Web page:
The Swedish system of massage is based on the Western concepts of anatomy and physiology. The term “Swedish Massage” refers to the variety of techniques used to relax muscles by applying pressure to them.
Swedish massage shortens recovery time from muscular strain by flushing the tissues of lactic acid, uric acid, and other metabolic wastes. It increases circulation without increasing heart load. The main purpose of Swedish massage is relaxation and stress relief. Swedish massage brings relaxation to the body by manipulating the muscles with long, gliding strokes that follow the direction of blood that is returning to the heart, thereby increasing oxygen flow in the blood.
Swedish massage increases circulation, stimulates the skin and the nervous system and stretches ligaments and tendons. Swedish massage is often used successfully as a part of a regular program for managing stress.
Swedish massage can also be used as therapy for people who suffer from any type of debilitating joint disorder that causes them pain. This benefit of the Swedish massage work is to increase the elasticity in the tissues, flexibility of the tissue, and to reduce pain.
There are five basic massage strokes:
1. Gliding (effleurage) – This is a basic stroke that lightly sweeps over the skin without attempting to move deeper muscle mass. It is the most widely used massage stroke. The strokes are rhythmical and the speed of movement is constant.
The purpose of gliding strokes is to:
- Begin and end the massage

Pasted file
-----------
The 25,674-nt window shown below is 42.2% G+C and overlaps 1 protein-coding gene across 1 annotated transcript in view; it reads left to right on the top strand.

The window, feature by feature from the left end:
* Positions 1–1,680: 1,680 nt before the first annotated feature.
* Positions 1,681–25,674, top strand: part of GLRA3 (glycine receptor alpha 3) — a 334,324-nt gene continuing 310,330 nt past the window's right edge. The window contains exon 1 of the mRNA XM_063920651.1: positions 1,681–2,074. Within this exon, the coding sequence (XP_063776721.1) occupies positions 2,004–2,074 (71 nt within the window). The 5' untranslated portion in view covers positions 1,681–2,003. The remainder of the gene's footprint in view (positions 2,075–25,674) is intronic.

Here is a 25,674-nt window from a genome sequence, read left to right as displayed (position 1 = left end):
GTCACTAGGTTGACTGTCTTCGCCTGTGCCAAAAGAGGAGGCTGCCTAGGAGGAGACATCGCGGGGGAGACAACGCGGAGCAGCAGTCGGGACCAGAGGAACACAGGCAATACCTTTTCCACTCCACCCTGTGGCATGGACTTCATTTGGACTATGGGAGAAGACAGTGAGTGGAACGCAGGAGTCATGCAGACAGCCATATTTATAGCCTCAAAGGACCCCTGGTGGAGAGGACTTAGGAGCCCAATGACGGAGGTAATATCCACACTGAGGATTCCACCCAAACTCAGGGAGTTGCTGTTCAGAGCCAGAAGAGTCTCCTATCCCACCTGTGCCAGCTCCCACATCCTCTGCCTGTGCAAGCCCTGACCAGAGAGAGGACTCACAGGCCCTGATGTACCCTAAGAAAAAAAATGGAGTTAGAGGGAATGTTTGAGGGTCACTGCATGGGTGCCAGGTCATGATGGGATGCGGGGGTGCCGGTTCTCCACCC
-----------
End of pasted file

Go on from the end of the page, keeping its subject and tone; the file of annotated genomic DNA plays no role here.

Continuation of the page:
- Spread lotion
- Evaluate the client’s soft tissue
- Accustom the client to your touch
- Determine the client’s pain tolerance
- Relax and reassure the client
- Lightly stretch the muscle tissue
- Enhance venous blood flow and lymphatic flow , thereby reducing certain types of edema and improving circulation
2. Kneading (petrissage) – This is a lifting, grasping and rolling technique that compresses the muscle mass. The strokes are moved forcefully and with firm pressure. Ischemic compression causes reflex vasodilation to increase the circulation.
The purpose of petrissage strokes is to:
- Assist the venous return and removal of metabolic by products
- Free adhesions in the muscle belly
- Enhance fluid movement in the deeper tissues
- Stretch muscle tissue
- Stretch fascia
3. Friction – This describes several techniques that are used to reach the deeper tissue, especially around joints and bony prominences where ligaments and tendons are attached to. Cross fiber friction, transverse friction and palmar friction are compressive movements that are commonly applied perpendicularly to the long axis of muscle tissue.
The purpose of friction is to:
- Separate tissues and break down adhesions
- Increase circulation
- Soften necrotic tissue between fascia
- Aid absorption of fluid around joints
4. Tampotement or percussion – This includes techniques that tap, beat, slap or strike muscle tissue. The movements are highly stimulating and do not have much force behind them. The techniques are also referred to as hacking, cupping, tapping, pincement and squishing.
The purpose of using tampotement strokes is:
- To stimulate muscles to improve performance (athletic/sports massage)
- Increase circulation in amputated areas
- Loosen phlem
- Tone muscles
5. Vibration – This is a continuous shaking or trembling movement. Vibration may be fine and easy where it is applied with fingertips over a small area. Vibration may be coarse where it involves shaking a large muscle (like the claves).
The purpose of using vibration is:
- Desensitize an area or particular point
- Stimulate an area when used coarsely
- Sooth and relax when used lightly